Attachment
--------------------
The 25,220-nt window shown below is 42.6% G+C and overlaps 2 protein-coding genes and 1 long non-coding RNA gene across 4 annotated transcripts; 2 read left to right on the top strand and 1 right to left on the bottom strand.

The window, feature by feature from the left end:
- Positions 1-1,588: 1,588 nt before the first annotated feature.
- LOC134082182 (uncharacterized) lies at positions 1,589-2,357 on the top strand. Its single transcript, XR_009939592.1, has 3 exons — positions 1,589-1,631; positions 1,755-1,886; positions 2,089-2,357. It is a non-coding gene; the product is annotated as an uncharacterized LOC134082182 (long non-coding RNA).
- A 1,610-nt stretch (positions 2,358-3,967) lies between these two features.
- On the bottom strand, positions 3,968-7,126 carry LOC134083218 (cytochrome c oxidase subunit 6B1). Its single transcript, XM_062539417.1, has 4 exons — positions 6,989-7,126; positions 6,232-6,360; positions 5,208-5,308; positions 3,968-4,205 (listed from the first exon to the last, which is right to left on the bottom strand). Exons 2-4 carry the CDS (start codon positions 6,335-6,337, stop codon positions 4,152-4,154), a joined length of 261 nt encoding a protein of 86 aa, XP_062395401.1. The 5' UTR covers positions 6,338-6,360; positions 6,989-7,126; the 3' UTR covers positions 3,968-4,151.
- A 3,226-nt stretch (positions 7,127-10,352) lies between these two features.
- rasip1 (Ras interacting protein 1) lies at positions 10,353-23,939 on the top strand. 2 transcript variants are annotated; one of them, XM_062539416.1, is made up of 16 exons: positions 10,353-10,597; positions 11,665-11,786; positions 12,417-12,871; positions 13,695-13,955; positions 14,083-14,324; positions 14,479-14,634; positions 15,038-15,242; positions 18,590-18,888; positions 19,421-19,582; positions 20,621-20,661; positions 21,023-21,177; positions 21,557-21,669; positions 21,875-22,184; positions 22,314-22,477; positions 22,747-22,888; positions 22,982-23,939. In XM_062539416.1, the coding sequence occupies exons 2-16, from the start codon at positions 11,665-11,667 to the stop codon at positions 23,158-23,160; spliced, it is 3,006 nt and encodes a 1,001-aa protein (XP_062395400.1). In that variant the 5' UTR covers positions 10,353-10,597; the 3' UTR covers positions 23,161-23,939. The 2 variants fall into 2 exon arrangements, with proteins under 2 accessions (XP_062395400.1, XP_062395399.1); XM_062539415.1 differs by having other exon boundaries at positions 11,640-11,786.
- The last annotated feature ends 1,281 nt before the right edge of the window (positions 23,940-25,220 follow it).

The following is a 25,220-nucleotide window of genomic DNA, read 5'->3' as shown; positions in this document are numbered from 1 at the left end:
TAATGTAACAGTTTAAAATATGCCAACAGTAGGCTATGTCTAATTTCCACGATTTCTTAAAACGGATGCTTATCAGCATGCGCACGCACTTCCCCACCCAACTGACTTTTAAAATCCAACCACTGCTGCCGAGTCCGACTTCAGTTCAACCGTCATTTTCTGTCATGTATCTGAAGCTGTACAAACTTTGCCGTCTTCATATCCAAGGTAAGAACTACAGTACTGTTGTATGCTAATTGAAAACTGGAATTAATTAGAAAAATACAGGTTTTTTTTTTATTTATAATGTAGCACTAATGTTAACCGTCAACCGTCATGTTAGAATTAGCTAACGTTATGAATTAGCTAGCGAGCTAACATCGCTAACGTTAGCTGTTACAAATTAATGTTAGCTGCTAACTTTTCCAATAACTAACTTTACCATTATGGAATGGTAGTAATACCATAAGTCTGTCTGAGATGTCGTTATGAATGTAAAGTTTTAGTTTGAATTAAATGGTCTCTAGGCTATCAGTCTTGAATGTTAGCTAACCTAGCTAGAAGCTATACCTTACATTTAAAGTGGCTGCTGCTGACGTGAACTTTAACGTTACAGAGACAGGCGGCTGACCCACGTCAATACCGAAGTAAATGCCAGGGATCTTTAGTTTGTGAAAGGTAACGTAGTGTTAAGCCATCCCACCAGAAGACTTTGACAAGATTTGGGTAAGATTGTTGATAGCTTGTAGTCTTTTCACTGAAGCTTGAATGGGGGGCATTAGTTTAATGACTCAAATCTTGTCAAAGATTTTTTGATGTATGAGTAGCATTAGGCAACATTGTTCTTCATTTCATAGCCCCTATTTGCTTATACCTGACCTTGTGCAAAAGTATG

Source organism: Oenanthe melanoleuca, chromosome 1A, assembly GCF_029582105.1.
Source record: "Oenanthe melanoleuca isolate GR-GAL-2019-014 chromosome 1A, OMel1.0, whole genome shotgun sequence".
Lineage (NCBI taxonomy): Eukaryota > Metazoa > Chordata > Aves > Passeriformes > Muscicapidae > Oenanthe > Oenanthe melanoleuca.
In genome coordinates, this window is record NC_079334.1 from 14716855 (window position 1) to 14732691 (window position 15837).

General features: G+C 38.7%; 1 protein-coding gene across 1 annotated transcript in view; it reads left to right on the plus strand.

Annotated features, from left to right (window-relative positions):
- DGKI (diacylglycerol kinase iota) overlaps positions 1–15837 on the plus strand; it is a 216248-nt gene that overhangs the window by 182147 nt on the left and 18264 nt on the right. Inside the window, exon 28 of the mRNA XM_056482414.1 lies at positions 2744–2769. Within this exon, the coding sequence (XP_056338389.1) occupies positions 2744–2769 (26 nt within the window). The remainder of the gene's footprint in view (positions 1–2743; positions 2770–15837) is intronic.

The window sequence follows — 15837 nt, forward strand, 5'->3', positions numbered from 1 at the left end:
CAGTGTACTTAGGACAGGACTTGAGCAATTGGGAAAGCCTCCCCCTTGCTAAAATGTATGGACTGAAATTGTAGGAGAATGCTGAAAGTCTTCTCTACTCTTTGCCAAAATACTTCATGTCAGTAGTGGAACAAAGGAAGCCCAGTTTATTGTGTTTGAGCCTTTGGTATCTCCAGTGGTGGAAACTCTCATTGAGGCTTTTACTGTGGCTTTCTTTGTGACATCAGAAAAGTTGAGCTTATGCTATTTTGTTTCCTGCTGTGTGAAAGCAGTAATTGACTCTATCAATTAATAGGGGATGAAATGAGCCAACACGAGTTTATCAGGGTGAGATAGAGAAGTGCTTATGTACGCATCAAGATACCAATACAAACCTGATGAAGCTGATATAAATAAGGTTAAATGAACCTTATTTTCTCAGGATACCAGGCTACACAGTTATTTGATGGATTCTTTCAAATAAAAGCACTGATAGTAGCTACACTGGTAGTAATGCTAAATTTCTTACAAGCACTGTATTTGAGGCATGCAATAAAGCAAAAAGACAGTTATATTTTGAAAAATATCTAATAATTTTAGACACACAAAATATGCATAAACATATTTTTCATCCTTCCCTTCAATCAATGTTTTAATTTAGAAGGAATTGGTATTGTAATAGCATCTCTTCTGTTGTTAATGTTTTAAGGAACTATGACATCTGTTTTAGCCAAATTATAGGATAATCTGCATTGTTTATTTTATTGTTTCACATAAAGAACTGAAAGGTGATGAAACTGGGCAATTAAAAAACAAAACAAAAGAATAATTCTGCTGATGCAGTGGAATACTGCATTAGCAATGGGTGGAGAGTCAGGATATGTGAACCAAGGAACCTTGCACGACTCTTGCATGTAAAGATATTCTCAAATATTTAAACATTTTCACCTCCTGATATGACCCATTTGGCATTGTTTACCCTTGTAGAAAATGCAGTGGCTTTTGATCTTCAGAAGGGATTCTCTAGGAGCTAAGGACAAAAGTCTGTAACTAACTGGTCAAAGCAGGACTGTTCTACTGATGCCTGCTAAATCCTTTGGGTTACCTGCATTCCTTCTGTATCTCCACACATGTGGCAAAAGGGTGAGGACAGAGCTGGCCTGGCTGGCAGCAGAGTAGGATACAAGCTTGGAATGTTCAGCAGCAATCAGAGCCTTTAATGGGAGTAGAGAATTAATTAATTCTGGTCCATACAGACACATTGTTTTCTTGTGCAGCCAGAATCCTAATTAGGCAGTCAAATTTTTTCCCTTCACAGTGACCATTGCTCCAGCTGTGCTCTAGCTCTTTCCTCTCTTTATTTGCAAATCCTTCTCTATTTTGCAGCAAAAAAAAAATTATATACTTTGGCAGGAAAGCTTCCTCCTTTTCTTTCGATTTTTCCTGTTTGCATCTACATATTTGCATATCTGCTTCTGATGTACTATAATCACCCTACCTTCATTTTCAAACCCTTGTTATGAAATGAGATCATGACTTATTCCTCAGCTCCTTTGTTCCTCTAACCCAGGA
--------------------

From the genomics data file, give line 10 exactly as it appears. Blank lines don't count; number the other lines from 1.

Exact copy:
The following is a 25,220-nucleotide window of genomic DNA, read 5'->3' as shown; positions in this document are numbered from 1 at the left end: